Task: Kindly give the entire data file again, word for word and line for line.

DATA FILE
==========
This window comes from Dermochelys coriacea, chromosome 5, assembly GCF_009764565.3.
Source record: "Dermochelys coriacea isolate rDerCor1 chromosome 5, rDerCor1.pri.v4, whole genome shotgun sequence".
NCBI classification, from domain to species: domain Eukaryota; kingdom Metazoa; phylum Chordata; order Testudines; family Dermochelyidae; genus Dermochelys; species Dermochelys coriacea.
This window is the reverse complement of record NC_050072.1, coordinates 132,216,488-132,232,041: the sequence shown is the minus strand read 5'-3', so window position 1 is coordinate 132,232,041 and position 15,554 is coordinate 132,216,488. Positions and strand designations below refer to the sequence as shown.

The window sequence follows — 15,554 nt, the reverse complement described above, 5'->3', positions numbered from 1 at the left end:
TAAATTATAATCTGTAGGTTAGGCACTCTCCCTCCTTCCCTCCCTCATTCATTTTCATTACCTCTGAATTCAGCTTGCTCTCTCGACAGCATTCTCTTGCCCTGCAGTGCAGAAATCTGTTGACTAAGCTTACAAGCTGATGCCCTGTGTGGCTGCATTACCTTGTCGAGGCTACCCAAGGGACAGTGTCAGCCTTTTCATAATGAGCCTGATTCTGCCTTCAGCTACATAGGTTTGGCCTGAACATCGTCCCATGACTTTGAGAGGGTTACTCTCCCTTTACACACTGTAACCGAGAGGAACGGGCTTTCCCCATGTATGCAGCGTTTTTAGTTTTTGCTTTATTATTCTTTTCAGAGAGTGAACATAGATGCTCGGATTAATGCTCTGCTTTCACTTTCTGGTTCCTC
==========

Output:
This window comes from Dermochelys coriacea, chromosome 5, assembly GCF_009764565.3.
Source record: "Dermochelys coriacea isolate rDerCor1 chromosome 5, rDerCor1.pri.v4, whole genome shotgun sequence".
NCBI classification, from domain to species: domain Eukaryota; kingdom Metazoa; phylum Chordata; order Testudines; family Dermochelyidae; genus Dermochelys; species Dermochelys coriacea.
This window is the reverse complement of record NC_050072.1, coordinates 132,216,488-132,232,041: the sequence shown is the minus strand read 5'-3', so window position 1 is coordinate 132,232,041 and position 15,554 is coordinate 132,216,488. Positions and strand designations below refer to the sequence as shown.

The window sequence follows — 15,554 nt, the reverse complement described above, 5'->3', positions numbered from 1 at the left end:
TAAATTATAATCTGTAGGTTAGGCACTCTCCCTCCTTCCCTCCCTCATTCATTTTCATTACCTCTGAATTCAGCTTGCTCTCTCGACAGCATTCTCTTGCCCTGCAGTGCAGAAATCTGTTGACTAAGCTTACAAGCTGATGCCCTGTGTGGCTGCATTACCTTGTCGAGGCTACCCAAGGGACAGTGTCAGCCTTTTCATAATGAGCCTGATTCTGCCTTCAGCTACATAGGTTTGGCCTGAACATCGTCCCATGACTTTGAGAGGGTTACTCTCCCTTTACACACTGTAACCGAGAGGAACGGGCTTTCCCCATGTATGCAGCGTTTTTAGTTTTTGCTTTATTATTCTTTTCAGAGAGTGAACATAGATGCTCGGATTAATGCTCTGCTTTCACTTTCTGGTTCCTC